HEARTS youth coach Declan Fergus was on top of the world after scaling Mount Kilimanjaro during a recent expedition to Africa.
But he was brought crashing down to earth this week after being placed on unpaid leave by the cash-strapped Jambos.
Fergus, who works primarily with the under-13 age group, was one of several coaches told they would be out of a job for the foreseeable future amid a swathe of cost-cutting measures at Tynecastle, with academy chief Roger Arnott breaking the news to shellshocked staff on Wednesday.
All full-time employees, including boss Daniel Stendel and the entire playing squad, have also been told to take 50 per cent pay cuts or request mutual termination of their contracts.
Fergus is praying the short-term results in long-term gain for Hearts and he is determined to return to the club – but concedes it has been a horrible week.
He said: “Wednesday was a disappointing, difficult day for us.
“The academy staff were all told we would be placed on unpaid leave and you could see how difficult that was for Roger [Arnott] to tell us all. He was upset by it.
“Tough calls are being made across the board, with first-team players, coaches and some really hard working people behind the scenes taking 50 per cent cuts.
“I understand Hearts’ decision and they have made a hard call from a business point of view.
“I’ll go back to working for Hearts when things are cleared up, hopefully sooner rather than later.
“Hopefully, making these decision now means the club can still be in a decent position for us all to get back to work, getting kids playing the game they love and fulfilling fixtures in the academy again.”
While Fergus has the same pressing financial concerns as any other individual who could be impacted during this period, his first thought is for the kids who will be without football.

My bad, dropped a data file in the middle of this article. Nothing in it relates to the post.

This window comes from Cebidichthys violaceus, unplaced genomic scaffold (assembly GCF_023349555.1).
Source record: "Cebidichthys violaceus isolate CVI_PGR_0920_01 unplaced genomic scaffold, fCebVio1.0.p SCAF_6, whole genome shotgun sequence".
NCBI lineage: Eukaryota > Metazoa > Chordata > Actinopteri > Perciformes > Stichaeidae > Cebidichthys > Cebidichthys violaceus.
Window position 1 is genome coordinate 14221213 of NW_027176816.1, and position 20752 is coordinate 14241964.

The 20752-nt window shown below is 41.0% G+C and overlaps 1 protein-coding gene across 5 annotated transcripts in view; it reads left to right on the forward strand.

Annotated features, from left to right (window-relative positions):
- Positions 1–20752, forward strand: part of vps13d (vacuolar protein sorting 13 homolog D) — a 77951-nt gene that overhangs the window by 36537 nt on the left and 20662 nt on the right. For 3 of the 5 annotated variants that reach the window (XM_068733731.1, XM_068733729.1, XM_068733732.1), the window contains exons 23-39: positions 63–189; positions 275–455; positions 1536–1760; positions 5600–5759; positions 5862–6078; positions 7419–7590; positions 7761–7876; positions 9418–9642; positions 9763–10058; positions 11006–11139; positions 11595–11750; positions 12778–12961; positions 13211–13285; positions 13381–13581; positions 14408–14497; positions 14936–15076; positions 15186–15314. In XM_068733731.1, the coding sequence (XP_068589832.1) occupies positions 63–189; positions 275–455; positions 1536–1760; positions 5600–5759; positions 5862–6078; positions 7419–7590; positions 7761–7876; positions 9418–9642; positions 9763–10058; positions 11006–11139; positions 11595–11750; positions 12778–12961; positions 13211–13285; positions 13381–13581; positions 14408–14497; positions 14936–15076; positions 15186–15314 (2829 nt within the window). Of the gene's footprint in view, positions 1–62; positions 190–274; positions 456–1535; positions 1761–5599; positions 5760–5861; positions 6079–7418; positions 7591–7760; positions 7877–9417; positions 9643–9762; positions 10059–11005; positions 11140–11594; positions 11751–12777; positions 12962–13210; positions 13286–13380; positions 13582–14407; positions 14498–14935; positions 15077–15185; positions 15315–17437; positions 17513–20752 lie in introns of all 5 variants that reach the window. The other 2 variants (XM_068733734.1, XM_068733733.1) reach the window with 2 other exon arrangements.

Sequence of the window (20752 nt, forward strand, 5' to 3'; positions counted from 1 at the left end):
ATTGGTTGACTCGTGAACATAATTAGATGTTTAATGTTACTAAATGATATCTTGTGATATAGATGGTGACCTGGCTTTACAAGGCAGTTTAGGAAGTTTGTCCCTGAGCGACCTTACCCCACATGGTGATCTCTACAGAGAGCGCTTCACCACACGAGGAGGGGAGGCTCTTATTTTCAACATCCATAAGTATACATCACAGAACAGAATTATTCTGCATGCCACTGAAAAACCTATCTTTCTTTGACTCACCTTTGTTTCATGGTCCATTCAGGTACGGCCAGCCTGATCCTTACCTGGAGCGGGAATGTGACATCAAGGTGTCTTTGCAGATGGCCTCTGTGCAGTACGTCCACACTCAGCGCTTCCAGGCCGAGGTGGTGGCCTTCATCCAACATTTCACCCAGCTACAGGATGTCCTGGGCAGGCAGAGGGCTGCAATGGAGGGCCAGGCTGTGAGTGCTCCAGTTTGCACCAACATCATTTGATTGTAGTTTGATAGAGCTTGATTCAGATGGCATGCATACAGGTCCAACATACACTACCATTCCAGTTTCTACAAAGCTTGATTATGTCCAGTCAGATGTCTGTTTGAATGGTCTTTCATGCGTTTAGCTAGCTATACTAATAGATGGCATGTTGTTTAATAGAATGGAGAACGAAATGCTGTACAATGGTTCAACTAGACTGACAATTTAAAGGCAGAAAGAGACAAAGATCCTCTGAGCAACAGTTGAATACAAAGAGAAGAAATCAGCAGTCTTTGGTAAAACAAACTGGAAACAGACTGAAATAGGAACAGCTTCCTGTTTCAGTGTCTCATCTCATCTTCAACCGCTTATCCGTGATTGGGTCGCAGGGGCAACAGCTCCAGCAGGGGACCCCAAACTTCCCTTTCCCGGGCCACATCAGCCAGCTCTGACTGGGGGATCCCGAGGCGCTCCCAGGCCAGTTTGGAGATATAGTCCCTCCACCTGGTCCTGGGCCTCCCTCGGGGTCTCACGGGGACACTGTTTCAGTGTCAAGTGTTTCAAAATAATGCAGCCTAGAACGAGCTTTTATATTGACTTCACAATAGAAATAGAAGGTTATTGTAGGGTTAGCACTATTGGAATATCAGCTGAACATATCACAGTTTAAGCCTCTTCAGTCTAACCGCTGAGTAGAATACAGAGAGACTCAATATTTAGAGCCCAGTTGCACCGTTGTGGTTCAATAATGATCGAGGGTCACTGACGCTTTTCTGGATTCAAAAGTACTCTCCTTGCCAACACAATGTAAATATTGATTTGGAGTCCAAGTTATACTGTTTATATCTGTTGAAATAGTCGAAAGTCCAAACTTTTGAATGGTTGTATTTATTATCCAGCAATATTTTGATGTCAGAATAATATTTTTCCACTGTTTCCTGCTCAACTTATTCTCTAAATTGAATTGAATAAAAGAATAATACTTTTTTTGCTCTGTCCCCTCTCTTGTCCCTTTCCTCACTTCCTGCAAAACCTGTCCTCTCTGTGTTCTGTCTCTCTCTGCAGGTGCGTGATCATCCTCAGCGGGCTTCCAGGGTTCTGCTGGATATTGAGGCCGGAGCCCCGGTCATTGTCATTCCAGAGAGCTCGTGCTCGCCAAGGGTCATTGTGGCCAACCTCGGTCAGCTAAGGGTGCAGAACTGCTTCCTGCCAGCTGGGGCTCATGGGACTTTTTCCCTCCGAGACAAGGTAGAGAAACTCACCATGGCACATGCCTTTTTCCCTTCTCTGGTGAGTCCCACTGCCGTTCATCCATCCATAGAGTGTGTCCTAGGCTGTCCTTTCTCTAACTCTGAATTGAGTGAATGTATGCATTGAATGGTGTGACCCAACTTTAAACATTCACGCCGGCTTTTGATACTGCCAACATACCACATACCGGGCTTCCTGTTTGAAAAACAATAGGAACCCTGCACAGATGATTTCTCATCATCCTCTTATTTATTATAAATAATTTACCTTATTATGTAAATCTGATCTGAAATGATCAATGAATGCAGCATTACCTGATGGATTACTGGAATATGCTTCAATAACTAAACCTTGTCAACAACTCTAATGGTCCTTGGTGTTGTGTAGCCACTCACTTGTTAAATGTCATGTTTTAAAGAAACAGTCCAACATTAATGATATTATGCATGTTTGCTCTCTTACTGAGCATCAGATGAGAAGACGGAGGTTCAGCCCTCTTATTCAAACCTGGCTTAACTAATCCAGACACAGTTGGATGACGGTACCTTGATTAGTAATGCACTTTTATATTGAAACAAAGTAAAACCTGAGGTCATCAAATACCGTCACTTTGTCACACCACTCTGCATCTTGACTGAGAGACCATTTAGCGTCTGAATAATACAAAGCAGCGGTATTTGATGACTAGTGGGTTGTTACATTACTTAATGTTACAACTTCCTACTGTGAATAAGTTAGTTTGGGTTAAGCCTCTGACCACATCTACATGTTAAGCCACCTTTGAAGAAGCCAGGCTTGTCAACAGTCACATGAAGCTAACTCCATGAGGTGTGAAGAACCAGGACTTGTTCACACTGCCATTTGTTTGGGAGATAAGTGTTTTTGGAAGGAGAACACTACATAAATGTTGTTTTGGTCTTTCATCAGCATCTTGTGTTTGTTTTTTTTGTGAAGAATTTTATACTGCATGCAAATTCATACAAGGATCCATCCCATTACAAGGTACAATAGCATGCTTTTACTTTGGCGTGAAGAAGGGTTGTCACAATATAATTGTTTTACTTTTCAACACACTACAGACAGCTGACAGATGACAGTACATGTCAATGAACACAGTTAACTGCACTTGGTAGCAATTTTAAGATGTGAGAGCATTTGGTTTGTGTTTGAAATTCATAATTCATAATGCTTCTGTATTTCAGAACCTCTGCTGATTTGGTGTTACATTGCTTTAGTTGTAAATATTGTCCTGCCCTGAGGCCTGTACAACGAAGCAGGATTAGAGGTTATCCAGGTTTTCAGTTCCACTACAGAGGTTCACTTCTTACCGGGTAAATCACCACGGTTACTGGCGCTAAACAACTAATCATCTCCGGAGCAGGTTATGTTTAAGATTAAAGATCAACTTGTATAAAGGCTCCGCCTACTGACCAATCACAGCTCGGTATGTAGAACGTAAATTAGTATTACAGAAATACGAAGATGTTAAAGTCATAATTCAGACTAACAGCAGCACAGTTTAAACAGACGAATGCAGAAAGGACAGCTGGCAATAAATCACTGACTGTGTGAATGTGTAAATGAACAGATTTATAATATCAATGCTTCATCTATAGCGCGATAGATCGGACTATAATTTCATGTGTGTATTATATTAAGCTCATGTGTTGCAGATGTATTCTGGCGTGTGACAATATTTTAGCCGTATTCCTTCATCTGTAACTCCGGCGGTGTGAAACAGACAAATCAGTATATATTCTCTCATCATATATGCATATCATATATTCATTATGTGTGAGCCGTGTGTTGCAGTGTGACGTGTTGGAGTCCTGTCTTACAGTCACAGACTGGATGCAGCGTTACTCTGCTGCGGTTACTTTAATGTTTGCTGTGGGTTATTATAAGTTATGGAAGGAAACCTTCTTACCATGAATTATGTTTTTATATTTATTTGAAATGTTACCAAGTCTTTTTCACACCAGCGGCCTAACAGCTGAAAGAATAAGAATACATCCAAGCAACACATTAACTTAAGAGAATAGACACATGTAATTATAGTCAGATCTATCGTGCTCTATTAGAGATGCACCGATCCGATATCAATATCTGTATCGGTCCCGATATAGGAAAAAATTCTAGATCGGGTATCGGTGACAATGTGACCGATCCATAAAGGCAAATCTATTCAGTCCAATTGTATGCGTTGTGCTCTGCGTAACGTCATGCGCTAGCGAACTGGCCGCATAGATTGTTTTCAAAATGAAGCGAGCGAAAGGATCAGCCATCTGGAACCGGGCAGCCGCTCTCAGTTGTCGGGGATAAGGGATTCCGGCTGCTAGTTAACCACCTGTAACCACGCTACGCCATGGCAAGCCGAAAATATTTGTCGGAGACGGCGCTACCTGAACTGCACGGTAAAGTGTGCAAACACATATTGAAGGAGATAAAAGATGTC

And, even if he will not receive a penny from the Jambos for it, he wants to help ensure youngsters can still hone their skills.
He continued: “It’s looking like it could be well into the summer before we can get back to training. That is disappointing enough for me – I get excited about football, it’s my life – but that’s doubly the case for the youngsters.
“They’ll be climbing the walls with no school and no structured football!
“In terms of what we can do for players and parents, we are looking at developing some mini-tasks and homework they could do. If they can do things in the living room or back garden, we’ll look at that. Even some video analysis could be an option.
“I also run a coaching academy [Declan Fergus Coaching Academy] where I offer private and additional training and I’ll also be looking at whether there is scope to do some one-to-one sessions, while following all the guidelines and precautions.
“It’s important to try to keep kids active and engaged.”
Fergus allows himself a rueful smile when he considers how much the world has changed in the last month.
It was only in February that he was enjoying a once in a lifetime trip to South Africa and Tanzania, carrying out training sessions for local youngsters, setting up partnerships with charities and dishing out Hearts kits to underfunded teams.
He added: “I was still over in Africa at the start of February and there were no worries. Every day was a new experience and adventure, so exciting and positive. Now, a month later; this.
“I was away for four weeks, in South Africa first then to Tanzania. We created partnerships with local charities and schools, handed out some Scotland and Hearts strips to the kids and did a month’s worth of free training sessions – just to give something back.
“It was the best trip I have ever been on. The kids don’t have much – especially in Tanzania – but they are filled with happiness, joy and smiles when a ball comes out and there is a purity to not everyone having a mobile phone or designer gear.
“If there is one minor thing that comes from all this, maybe when we get back to normality the kids over here will have that same excitement to see a football pitch again!”
The African adventure also afforded Fergus the opportunity to climb Kilimanjaro, the highest peak on the continent and the world’s tallest free standing mountain, capping a remarkable journey.
Fergus added: “Luckily one of the guys I was running coaching for also had a trekking company and said ‘I’ll sort a discount price for you!’ I managed to get a private tour and it was four days to the summit.
“It was incredible to live on Kilimanjaro for a few days, working your way up and testing your limits. It was one of the best things I’ve ever done.
“It’s a strange feeling because would take all that time to get to the top – and then only spend 15 minutes up there because it so cold and so dangerous.
“But I wish you could bottle that feeling of adrenaline and achievement when you get to the summit.